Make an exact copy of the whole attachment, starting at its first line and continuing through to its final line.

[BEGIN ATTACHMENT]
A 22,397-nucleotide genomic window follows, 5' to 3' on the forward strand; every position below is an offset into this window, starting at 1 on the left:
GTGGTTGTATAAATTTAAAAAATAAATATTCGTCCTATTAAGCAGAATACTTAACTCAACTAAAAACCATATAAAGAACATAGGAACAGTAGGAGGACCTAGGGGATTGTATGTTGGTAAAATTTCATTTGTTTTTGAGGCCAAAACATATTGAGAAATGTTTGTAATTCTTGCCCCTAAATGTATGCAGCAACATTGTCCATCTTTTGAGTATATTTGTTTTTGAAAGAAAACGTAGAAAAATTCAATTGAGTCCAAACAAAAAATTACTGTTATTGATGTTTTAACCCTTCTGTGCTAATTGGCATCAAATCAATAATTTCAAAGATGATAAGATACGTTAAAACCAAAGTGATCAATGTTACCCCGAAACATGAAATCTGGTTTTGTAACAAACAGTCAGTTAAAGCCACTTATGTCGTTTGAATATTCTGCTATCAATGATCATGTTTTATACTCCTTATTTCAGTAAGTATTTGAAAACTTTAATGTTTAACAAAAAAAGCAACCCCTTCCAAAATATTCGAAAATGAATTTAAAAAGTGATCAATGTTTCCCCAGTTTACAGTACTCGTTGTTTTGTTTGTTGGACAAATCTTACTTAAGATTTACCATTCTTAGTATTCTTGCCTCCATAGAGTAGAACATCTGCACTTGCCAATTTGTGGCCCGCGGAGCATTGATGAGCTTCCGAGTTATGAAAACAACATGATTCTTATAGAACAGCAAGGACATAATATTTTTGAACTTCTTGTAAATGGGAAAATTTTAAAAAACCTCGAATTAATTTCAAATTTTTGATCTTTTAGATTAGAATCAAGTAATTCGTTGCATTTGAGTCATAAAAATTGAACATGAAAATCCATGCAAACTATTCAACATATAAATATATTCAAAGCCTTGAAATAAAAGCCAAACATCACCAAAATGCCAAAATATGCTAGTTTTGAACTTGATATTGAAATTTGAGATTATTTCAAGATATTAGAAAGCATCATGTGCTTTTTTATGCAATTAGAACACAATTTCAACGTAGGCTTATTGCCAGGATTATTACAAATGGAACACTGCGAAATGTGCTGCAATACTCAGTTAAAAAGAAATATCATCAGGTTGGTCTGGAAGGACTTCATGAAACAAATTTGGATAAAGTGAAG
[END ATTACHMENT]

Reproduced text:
A 22,397-nucleotide genomic window follows, 5' to 3' on the forward strand; every position below is an offset into this window, starting at 1 on the left:
GTGGTTGTATAAATTTAAAAAATAAATATTCGTCCTATTAAGCAGAATACTTAACTCAACTAAAAACCATATAAAGAACATAGGAACAGTAGGAGGACCTAGGGGATTGTATGTTGGTAAAATTTCATTTGTTTTTGAGGCCAAAACATATTGAGAAATGTTTGTAATTCTTGCCCCTAAATGTATGCAGCAACATTGTCCATCTTTTGAGTATATTTGTTTTTGAAAGAAAACGTAGAAAAATTCAATTGAGTCCAAACAAAAAATTACTGTTATTGATGTTTTAACCCTTCTGTGCTAATTGGCATCAAATCAATAATTTCAAAGATGATAAGATACGTTAAAACCAAAGTGATCAATGTTACCCCGAAACATGAAATCTGGTTTTGTAACAAACAGTCAGTTAAAGCCACTTATGTCGTTTGAATATTCTGCTATCAATGATCATGTTTTATACTCCTTATTTCAGTAAGTATTTGAAAACTTTAATGTTTAACAAAAAAAGCAACCCCTTCCAAAATATTCGAAAATGAATTTAAAAAGTGATCAATGTTTCCCCAGTTTACAGTACTCGTTGTTTTGTTTGTTGGACAAATCTTACTTAAGATTTACCATTCTTAGTATTCTTGCCTCCATAGAGTAGAACATCTGCACTTGCCAATTTGTGGCCCGCGGAGCATTGATGAGCTTCCGAGTTATGAAAACAACATGATTCTTATAGAACAGCAAGGACATAATATTTTTGAACTTCTTGTAAATGGGAAAATTTTAAAAAACCTCGAATTAATTTCAAATTTTTGATCTTTTAGATTAGAATCAAGTAATTCGTTGCATTTGAGTCATAAAAATTGAACATGAAAATCCATGCAAACTATTCAACATATAAATATATTCAAAGCCTTGAAATAAAAGCCAAACATCACCAAAATGCCAAAATATGCTAGTTTTGAACTTGATATTGAAATTTGAGATTATTTCAAGATATTAGAAAGCATCATGTGCTTTTTTATGCAATTAGAACACAATTTCAACGTAGGCTTATTGCCAGGATTATTACAAATGGAACACTGCGAAATGTGCTGCAATACTCAGTTAAAAAGAAATATCATCAGGTTGGTCTGGAAGGACTTCATGAAACAAATTTGGATAAAGTGAAG